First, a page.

Thomas Aquinas at the Council | Thomas G. Guarino
Jhe aftermath of the Second Vatican Council, which opened sixty years ago on October 11, 1962, has not been an easy time for the Catholic Church.
Benedict XVI, describing the tumultuous effects of the council, conceded that the implementation of Vatican II had indeed been difficult. He attributes the difficulty to a “hermeneutic of discontinuity and rupture” which he opposes to a “hermeneutic of reform” – understood as renewal and change in a fundamental continuity. In other words, some have failed to point out the profound continuity that exists between the pre-conciliar and post-conciliar Church.
I believe that an overlooked element of this continuity is Vatican II’s reliance on St. Thomas Aquinas. Some might be surprised. But shortly after the end of the great synod, the distinguished theologian and ecumenist Yves Congar, one of the main architects of Vatican II, said: “It could be demonstrated. . . that Saint Thomas, the doctor communis, provided the writers of the dogmatic texts of Vatican II with the basis and structure of their thought. We have no doubt that they themselves would make this admission.
How does the thought of Thomas Aquinas structure the texts of the council? I am convinced that Congar refers to the principles of participation and analogical reasoning, at the heart of the Catholic tradition, which underlie many of the Council’s major documents.
An example: Vatican II wanted to maintain the importance of the priesthood of the faithful – a concept supported by the Bible and highlighted by Martin Luther and other reformers – but without undermining the ministerial priesthood. The council achieved this by invoking two crucial Thomistic themes, participation and analogy. Jesus Christ possesses the priesthood in its fullness; he is, as Thomas Aquinas calls him, the verus sacerdos, the true priest. But the Christian faithful and the ordained ministers of the Church participate in the priesthood of Christ – formally share his priestly role – in cognate (analogous) relationships., but in essentially different ways. The designer of Lumen gentiumthe Belgian theologian Gérard Philips, will say on this subject, “once again, we come back to an explanation by analogy”.
Another example: the termmediatorapplied to the Blessed Virgin Mary. All Christians know that the Bible states that there is a mediator between God and mankind, Jesus Christ (I Timothy 2:5). How, then, can Vatican II use the title mediator for the Mother of God without contradicting immaculate biblical truth and undermining Christ’s unique mediating role?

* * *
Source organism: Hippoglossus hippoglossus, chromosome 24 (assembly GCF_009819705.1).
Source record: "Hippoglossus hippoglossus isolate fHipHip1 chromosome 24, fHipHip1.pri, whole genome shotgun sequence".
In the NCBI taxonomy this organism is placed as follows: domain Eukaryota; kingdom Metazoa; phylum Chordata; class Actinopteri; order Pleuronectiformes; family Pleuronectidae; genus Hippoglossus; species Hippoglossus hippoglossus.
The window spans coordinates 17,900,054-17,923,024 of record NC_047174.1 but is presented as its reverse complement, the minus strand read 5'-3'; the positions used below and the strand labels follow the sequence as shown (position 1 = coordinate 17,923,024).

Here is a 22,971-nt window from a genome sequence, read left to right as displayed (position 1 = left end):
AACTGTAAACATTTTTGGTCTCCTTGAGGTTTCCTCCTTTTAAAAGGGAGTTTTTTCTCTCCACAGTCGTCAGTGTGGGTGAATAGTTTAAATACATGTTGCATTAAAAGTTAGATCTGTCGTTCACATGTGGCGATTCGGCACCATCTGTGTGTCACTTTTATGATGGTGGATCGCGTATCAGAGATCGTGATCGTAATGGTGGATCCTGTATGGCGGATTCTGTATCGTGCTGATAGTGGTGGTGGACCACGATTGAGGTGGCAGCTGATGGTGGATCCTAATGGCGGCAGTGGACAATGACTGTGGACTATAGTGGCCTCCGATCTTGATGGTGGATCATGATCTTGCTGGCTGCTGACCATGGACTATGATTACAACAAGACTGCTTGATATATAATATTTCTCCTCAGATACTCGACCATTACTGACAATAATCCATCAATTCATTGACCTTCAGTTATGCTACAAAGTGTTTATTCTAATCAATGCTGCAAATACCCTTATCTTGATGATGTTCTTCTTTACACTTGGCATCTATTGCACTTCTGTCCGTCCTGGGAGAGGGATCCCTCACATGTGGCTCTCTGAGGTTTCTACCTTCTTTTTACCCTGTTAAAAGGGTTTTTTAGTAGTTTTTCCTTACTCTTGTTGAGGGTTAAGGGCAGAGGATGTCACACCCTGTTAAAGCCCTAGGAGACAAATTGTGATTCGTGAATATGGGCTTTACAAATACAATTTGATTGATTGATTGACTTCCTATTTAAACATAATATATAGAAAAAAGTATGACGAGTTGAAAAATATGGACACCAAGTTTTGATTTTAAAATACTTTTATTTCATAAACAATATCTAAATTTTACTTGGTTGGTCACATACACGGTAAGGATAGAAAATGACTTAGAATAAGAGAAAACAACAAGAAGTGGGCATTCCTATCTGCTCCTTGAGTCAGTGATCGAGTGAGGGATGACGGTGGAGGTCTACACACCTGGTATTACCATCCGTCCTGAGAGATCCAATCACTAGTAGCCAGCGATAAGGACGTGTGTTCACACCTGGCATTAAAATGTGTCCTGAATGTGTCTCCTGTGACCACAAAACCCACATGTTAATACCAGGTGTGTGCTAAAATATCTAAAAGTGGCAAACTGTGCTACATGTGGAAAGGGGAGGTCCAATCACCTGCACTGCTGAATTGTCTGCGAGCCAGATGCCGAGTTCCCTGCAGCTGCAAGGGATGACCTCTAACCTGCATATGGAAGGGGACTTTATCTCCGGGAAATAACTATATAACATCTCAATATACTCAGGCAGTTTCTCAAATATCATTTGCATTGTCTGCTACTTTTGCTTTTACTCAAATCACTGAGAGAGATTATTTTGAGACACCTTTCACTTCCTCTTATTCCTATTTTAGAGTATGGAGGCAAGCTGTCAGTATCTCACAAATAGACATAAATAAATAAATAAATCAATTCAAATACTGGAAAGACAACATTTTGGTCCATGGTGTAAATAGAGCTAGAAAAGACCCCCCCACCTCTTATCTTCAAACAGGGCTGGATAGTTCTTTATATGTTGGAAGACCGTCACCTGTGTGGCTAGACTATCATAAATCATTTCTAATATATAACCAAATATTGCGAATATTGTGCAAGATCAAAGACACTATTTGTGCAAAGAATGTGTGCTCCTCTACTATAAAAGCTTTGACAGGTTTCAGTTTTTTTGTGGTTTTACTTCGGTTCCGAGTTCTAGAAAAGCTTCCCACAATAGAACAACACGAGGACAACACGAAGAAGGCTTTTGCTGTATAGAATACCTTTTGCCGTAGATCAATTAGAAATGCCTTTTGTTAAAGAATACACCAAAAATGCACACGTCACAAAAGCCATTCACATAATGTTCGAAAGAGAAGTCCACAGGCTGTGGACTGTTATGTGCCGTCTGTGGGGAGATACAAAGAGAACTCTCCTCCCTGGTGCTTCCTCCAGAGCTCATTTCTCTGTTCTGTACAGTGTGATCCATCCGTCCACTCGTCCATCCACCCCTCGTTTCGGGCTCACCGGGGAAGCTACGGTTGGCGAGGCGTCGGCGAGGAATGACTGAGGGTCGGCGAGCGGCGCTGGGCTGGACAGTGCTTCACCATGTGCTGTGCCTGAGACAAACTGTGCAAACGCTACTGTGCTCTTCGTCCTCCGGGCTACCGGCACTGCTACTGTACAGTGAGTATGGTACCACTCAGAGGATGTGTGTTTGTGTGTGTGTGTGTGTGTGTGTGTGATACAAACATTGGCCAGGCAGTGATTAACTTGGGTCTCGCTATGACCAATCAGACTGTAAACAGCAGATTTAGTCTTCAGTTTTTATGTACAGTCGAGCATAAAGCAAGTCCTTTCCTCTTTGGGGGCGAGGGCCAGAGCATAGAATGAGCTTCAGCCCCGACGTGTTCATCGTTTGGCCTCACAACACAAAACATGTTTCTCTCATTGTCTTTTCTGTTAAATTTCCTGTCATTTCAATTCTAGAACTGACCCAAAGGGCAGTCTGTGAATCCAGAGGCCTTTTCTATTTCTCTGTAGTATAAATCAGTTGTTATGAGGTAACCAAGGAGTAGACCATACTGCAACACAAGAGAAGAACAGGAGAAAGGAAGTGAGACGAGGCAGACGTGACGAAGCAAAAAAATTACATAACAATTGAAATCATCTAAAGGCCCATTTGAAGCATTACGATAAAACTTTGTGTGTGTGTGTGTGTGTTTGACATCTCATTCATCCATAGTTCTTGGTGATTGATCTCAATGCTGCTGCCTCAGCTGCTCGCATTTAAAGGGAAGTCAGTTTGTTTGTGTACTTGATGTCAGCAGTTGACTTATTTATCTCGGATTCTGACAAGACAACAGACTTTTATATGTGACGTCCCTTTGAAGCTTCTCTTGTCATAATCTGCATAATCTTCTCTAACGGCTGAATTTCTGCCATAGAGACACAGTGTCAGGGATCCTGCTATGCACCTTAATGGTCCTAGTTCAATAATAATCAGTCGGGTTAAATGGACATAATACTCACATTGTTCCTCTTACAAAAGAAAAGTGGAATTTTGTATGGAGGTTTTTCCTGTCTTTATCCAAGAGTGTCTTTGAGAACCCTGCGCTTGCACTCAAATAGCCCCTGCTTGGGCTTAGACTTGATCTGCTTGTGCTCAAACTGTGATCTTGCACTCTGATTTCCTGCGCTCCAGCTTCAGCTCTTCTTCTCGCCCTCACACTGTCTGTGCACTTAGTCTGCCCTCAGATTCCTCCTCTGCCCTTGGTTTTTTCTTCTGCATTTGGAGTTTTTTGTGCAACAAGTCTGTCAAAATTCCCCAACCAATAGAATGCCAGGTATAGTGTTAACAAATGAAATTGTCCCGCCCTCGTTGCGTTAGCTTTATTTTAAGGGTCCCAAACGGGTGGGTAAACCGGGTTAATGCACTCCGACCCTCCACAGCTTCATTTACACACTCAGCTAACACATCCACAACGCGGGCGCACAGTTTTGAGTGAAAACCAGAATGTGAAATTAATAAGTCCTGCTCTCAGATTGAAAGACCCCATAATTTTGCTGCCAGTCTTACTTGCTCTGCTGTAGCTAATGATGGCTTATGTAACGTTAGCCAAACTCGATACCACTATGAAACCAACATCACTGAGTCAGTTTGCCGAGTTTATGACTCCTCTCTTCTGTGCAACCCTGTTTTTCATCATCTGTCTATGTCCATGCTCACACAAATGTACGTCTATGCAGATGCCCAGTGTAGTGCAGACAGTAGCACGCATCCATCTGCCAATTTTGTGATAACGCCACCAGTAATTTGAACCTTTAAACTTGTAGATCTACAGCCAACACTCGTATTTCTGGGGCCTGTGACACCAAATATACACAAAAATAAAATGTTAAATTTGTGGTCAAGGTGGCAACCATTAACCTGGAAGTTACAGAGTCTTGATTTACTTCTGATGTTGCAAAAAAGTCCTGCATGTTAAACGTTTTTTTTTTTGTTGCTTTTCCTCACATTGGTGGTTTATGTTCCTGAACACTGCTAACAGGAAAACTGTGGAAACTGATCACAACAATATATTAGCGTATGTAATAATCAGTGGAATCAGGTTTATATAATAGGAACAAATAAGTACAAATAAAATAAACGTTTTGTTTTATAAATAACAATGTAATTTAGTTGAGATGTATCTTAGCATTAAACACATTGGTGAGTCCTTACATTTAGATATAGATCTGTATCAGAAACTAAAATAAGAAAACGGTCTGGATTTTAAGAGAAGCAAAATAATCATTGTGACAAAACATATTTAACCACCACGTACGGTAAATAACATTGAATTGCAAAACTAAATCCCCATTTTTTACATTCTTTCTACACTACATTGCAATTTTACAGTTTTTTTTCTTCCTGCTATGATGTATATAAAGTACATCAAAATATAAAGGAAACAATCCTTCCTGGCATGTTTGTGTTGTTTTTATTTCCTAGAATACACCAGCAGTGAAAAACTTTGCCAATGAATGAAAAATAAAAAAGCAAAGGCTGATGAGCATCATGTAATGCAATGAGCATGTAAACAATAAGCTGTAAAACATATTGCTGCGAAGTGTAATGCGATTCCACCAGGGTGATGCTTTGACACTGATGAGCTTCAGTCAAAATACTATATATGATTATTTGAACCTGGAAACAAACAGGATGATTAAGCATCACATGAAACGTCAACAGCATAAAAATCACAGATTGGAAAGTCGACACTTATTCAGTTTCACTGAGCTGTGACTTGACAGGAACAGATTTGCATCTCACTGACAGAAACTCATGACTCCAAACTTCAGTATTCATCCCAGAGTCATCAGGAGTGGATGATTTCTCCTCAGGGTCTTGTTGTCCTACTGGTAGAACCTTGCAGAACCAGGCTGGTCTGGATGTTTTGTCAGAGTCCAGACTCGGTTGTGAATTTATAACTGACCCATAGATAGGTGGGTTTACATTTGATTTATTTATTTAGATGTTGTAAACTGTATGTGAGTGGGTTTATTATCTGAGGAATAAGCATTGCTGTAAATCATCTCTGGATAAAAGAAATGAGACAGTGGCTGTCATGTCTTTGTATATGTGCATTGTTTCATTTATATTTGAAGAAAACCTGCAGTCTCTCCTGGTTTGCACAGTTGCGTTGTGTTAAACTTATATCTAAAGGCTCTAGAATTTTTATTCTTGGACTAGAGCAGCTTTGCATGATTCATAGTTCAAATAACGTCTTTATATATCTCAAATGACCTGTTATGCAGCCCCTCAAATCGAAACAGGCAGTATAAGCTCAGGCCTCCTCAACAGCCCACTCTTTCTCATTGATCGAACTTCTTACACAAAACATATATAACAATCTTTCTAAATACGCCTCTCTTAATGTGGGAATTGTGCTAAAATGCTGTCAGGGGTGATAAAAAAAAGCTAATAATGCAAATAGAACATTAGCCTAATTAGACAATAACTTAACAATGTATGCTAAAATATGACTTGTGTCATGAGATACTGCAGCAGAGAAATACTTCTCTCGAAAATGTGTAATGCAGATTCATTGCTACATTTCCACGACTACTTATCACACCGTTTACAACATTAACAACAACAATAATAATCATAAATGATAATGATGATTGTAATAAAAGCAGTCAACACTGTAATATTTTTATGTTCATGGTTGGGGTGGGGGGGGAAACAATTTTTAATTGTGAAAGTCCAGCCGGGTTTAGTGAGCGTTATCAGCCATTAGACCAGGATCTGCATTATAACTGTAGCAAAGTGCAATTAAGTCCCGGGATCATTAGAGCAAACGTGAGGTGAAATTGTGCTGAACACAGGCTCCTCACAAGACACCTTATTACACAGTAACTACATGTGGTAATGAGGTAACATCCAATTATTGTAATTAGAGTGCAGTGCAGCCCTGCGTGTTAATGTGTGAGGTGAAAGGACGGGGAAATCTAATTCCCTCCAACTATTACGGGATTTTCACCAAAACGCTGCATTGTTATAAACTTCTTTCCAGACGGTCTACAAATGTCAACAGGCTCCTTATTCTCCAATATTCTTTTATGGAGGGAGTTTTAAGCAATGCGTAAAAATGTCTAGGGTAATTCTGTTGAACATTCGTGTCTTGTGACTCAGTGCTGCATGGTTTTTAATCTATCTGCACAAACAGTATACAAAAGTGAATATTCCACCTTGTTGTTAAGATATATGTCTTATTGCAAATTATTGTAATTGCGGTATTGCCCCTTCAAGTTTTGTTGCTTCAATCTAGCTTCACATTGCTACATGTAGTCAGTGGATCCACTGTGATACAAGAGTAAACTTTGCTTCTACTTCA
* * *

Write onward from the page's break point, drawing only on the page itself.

To explain this theologically, Philips turned again to the themes of participation and analogy which he had employed when discussing the priesthood. Just as the priesthood belongs par excellence to Christ and secondarily to others, so “the unique mediation of the Redeemer does not exclude but arouses a multiple cooperation which is only a participation in this unique source” (Lumen gentium). In other words, just as Christ is the example of the priesthood, he is also par excellence the unique mediator between God and humanity. But his unparalleled status does not prevent others from participating in his mediation work. A third example: the termsubsist in.“A first draft of Lumen gentium declared that the Church of Christ “is” the Catholic Church while the final document states that the Church of Christ “exists in” the Catholic Church. Why the change from an unvarnished equivalence to a term that has sparked endless debate?
The reason is clear: the bishops and theologians of Vatican II wished to maintain the unique status of Catholicism while simultaneously affirming the many elements of grace and truth found in other Christian churches. The task was to show how other churches participate truly and formally, if to some extent imperfectly, in the Church of Christ. While Orthodox and Protestant Christians are separated from the Catholic Church, they are united with Jesus through baptism. As such they are members of the body of Christ.